Environmental issues pertain to both problems with the environment above and below your plant.
Over- and Under-Watering
While under-watering is easy to solve, over-watering is much harder to deal with; however, diagnosing over- and under-watering is harder than it sounds because the problem is that both share the same characteristics of droopy leaves. The big difference, though, is that the stems of under-watered plants will droop as well, while the stems of an over-watered plant will stay upright, with only the leaves drooping. Another easy way to tell which one is affecting your plant is to check the soil one to two inches down when the leaves looks limp. If the soil in the middle of the pot is wet, then it is due to over-watering. If it is completely dry, then the plant is under-watered.
The fix for an under-watered plant is to just water it. However, the fix for an over-watered plant will depend on a number of factors.
If you are using a fabric pot, then you can most likely just wait it out until the excess water has evaporated through the pot before watering again. However, if you are using a solid pot you will need to make sure that the water isn’t clogged in the pot by first checking the drainage holes. If the water looks like it might take too long to dissipate, you can take a stick to poke some holes into the top of the soil to help with aeration; just be careful not to damage the roots. Also, if you are able to increase the temperature and lower the humidity to help the water evaporate quicker from the top of the soil, be sure to do so and then return it to normal once the soil is dry. Drying the soil fast when it has been waterlogged for a long period of time is important because not only are you trying to stop the plant from drowning, but waterlogged soil also creates the perfect environment for bugs to nest and root rot to appear.
When it comes to heat problems, there are actually 2 separate categories: overall heat issues and spot-heating issues caused by grow lights.
Overall heat issues typically start to appear If the temperature overall is over ninety degrees Fahrenheit, which will cause the entire plant to start to wilt with the leaves curling and shriveling to the heat. If this happens, the plants will need to cool down to recover, and this can be done in a variety of ways, from placing the plant under the shade, providing additional ventilation and airflow, or utilizing a cooling solution like an air conditioning unit.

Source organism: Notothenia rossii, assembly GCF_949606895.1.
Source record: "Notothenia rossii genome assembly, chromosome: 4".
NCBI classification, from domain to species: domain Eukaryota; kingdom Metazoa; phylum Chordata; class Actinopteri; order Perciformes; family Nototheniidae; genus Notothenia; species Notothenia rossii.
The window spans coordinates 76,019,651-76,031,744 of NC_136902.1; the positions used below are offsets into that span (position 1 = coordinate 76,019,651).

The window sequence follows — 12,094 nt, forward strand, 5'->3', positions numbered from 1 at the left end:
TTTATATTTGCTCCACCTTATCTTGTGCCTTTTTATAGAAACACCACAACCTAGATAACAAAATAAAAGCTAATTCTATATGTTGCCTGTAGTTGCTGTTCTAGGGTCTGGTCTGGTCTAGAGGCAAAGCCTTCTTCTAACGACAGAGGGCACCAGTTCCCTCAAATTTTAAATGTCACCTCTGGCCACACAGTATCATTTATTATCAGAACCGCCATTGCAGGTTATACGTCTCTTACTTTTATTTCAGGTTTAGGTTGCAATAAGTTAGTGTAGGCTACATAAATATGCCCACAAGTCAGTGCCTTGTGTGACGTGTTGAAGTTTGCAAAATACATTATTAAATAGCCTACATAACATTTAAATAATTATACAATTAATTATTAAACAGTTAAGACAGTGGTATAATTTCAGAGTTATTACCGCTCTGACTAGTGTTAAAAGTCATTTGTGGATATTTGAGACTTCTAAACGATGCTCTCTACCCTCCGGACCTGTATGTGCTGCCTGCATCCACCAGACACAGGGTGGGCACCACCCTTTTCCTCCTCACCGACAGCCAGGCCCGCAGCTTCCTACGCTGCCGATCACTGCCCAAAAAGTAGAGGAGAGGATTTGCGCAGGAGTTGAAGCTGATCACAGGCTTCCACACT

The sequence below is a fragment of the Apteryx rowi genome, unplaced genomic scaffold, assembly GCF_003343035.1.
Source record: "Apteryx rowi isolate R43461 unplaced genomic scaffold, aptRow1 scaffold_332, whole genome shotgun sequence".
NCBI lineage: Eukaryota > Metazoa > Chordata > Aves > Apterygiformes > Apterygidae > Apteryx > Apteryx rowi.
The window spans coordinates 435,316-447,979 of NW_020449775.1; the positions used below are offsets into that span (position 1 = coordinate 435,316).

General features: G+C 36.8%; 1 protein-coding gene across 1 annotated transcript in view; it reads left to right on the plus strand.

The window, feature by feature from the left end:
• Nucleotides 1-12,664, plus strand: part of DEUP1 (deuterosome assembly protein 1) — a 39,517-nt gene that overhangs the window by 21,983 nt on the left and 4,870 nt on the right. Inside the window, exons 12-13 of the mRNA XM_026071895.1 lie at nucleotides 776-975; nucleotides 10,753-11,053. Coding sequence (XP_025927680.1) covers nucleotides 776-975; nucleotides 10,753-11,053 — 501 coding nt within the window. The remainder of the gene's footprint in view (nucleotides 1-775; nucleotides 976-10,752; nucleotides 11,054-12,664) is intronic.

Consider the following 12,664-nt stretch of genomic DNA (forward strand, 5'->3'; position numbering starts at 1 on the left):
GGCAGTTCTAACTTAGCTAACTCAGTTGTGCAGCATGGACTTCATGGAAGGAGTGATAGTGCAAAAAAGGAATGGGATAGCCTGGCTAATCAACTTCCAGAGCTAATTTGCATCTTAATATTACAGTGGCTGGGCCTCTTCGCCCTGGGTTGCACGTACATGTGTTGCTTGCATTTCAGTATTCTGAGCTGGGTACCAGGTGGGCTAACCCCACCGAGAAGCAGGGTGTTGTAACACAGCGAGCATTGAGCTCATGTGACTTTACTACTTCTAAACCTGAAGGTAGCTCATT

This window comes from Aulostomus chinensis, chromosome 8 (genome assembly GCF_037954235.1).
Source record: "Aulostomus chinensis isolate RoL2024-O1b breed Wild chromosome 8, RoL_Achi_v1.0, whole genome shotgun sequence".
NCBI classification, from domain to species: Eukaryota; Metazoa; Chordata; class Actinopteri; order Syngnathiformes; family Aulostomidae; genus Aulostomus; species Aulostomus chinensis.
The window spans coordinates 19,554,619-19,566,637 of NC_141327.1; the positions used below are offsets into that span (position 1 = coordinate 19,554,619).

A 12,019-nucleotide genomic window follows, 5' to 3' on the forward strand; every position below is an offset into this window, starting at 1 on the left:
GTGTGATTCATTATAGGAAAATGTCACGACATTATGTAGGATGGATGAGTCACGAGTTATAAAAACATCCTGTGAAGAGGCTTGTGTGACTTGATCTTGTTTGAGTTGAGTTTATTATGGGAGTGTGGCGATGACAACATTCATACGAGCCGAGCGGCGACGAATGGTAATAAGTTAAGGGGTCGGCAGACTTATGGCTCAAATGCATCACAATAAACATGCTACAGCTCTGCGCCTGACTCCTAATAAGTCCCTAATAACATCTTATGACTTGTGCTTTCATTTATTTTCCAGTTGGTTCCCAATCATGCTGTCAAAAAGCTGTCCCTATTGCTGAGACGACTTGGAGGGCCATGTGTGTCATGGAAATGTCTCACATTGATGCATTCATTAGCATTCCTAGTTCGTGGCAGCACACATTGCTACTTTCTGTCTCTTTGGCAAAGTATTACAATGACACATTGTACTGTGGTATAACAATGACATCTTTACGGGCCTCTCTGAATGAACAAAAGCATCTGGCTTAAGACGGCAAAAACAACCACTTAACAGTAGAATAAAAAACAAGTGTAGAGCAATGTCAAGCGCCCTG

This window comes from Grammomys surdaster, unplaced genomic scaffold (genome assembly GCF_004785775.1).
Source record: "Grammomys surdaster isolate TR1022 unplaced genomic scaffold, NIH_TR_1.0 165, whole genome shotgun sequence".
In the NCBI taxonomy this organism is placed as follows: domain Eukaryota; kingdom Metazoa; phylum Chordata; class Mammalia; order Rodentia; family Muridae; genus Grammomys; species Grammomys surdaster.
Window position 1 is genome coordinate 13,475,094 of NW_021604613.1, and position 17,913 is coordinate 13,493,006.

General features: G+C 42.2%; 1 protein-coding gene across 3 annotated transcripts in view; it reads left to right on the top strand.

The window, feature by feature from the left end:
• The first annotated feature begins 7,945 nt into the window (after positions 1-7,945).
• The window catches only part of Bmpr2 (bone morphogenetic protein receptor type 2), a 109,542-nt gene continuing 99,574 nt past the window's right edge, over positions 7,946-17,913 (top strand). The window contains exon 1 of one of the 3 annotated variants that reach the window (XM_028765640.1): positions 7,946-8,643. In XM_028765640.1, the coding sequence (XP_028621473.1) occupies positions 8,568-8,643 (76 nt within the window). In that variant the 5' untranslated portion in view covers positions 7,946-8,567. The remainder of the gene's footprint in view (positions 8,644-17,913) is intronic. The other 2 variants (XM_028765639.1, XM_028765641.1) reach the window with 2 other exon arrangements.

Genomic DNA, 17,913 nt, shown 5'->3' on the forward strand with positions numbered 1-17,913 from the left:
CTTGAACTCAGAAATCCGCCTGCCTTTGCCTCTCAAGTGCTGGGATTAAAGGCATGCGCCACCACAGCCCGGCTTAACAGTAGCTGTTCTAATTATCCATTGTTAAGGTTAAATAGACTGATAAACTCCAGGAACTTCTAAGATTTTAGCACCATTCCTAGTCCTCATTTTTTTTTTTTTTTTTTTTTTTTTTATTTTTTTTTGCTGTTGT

If only the top leaves look like they are burning up, turning yellow, or completely burned, then that is a spot-heating issue caused by a grow light being too close to the plant. The simple fix it to move the lights farther from the plant.
When cannabis is too cold, the plant will decline significantly in growth because the plant's metabolism will slow down in colder weather, which also causes it to perspire less, leading to the plant taking in less water and nutrients. This in itself is not life-threatening to the plant; to boost the growth speed again, you will need to warm the grow space with a portable heater, greenhouse or any other form of insulation. If using fabric pots, repotting the plant in something with more insulation to the roots like a clay pot will help as well. For indoor plants, you can also use an HID grow light, which produces a good amount of heat when on.
Humidity is usually overlooked for a number of reasons: you cannot gauge humidity the same way you can easily gauge temperature just by feel unless the weather is already near an extreme, and since a plant generally can still grow in a wide range of humidity scenarios from 20−80%, you will almost never be in an environment that a plant shows any symptoms due to humidity extremes without an accompanied temperature extreme that affects the plant first.
A high humidity will cause a plant to perspire less, which leads to less water and nutrient uptake, slowing the overall plant growth. A low humidity will surprisingly do the same, as the pores in the leaves will close up, leading to no perspiration in the plant, which will also slow overall plant growth. So, if the humidity issue is only temporary due to weather fluctuations, a short-term fix is to increase the airflow to the plants to combat high humidity, and misting your plants with water to combat low humidity. For a long-term solution, a humidifier or a dehumidifier are the best options.
A strong wind will prevent a number of bugs, mold, and mildew from being able to have the time on a plant to settle down; however, there is such a thing as too much wind. If your leaves looked damaged, especially at the tips, looking similar to that of a watering issue but only affecting the leaves near a wind source, then your plants have wind damage from the airflow being too strong, and all you need to do if this happens is tone it back a little or move the fan further away.
Did this guide help? This article was taken directly from The Absolute Beginner's Guide to Growing Cannabis book, so if you like the advice above you'll love the rest of the book, which includes a lot of exclusive content not found anywhere else. You can find both the e-book and paperback copy on Amazon, and it's free with a Kindle Unlimited subscription!